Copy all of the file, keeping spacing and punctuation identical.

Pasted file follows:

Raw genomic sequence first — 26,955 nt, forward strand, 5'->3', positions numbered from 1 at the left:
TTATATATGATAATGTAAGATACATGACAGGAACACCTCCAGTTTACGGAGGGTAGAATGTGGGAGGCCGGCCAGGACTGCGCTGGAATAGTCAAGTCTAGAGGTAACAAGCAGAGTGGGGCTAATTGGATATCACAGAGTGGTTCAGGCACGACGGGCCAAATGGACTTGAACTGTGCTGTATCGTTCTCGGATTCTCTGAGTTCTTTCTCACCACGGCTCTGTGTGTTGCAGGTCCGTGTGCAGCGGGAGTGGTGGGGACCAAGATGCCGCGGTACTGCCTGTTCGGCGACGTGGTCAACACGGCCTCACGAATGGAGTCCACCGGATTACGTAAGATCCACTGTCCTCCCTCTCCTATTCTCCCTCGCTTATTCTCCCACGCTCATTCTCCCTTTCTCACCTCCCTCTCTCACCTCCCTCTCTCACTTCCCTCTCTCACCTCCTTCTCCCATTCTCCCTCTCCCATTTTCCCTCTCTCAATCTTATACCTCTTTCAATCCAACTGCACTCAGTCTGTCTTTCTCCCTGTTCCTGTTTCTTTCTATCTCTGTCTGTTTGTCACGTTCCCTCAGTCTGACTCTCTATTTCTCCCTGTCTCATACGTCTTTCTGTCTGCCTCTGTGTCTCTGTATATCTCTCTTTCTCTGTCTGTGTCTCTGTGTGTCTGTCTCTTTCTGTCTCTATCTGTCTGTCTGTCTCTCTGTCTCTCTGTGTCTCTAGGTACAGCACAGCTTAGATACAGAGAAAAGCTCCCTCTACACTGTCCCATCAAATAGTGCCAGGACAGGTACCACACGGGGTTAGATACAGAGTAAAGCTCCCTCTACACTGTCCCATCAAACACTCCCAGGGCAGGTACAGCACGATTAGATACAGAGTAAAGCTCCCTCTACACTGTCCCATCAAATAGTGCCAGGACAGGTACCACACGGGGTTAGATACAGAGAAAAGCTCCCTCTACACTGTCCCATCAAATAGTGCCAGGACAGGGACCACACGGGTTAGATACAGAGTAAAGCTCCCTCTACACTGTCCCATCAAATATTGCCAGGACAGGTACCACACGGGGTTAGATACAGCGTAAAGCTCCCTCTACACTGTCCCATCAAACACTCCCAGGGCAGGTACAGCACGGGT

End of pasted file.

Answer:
Raw genomic sequence first — 26,955 nt, forward strand, 5'->3', positions numbered from 1 at the left:
TTATATATGATAATGTAAGATACATGACAGGAACACCTCCAGTTTACGGAGGGTAGAATGTGGGAGGCCGGCCAGGACTGCGCTGGAATAGTCAAGTCTAGAGGTAACAAGCAGAGTGGGGCTAATTGGATATCACAGAGTGGTTCAGGCACGACGGGCCAAATGGACTTGAACTGTGCTGTATCGTTCTCGGATTCTCTGAGTTCTTTCTCACCACGGCTCTGTGTGTTGCAGGTCCGTGTGCAGCGGGAGTGGTGGGGACCAAGATGCCGCGGTACTGCCTGTTCGGCGACGTGGTCAACACGGCCTCACGAATGGAGTCCACCGGATTACGTAAGATCCACTGTCCTCCCTCTCCTATTCTCCCTCGCTTATTCTCCCACGCTCATTCTCCCTTTCTCACCTCCCTCTCTCACCTCCCTCTCTCACTTCCCTCTCTCACCTCCTTCTCCCATTCTCCCTCTCCCATTTTCCCTCTCTCAATCTTATACCTCTTTCAATCCAACTGCACTCAGTCTGTCTTTCTCCCTGTTCCTGTTTCTTTCTATCTCTGTCTGTTTGTCACGTTCCCTCAGTCTGACTCTCTATTTCTCCCTGTCTCATACGTCTTTCTGTCTGCCTCTGTGTCTCTGTATATCTCTCTTTCTCTGTCTGTGTCTCTGTGTGTCTGTCTCTTTCTGTCTCTATCTGTCTGTCTGTCTCTCTGTCTCTCTGTGTCTCTAGGTACAGCACAGCTTAGATACAGAGAAAAGCTCCCTCTACACTGTCCCATCAAATAGTGCCAGGACAGGTACCACACGGGGTTAGATACAGAGTAAAGCTCCCTCTACACTGTCCCATCAAACACTCCCAGGGCAGGTACAGCACGATTAGATACAGAGTAAAGCTCCCTCTACACTGTCCCATCAAATAGTGCCAGGACAGGTACCACACGGGGTTAGATACAGAGAAAAGCTCCCTCTACACTGTCCCATCAAATAGTGCCAGGACAGGGACCACACGGGTTAGATACAGAGTAAAGCTCCCTCTACACTGTCCCATCAAATATTGCCAGGACAGGTACCACACGGGGTTAGATACAGCGTAAAGCTCCCTCTACACTGTCCCATCAAACACTCCCAGGGCAGGTACAGCACGGGT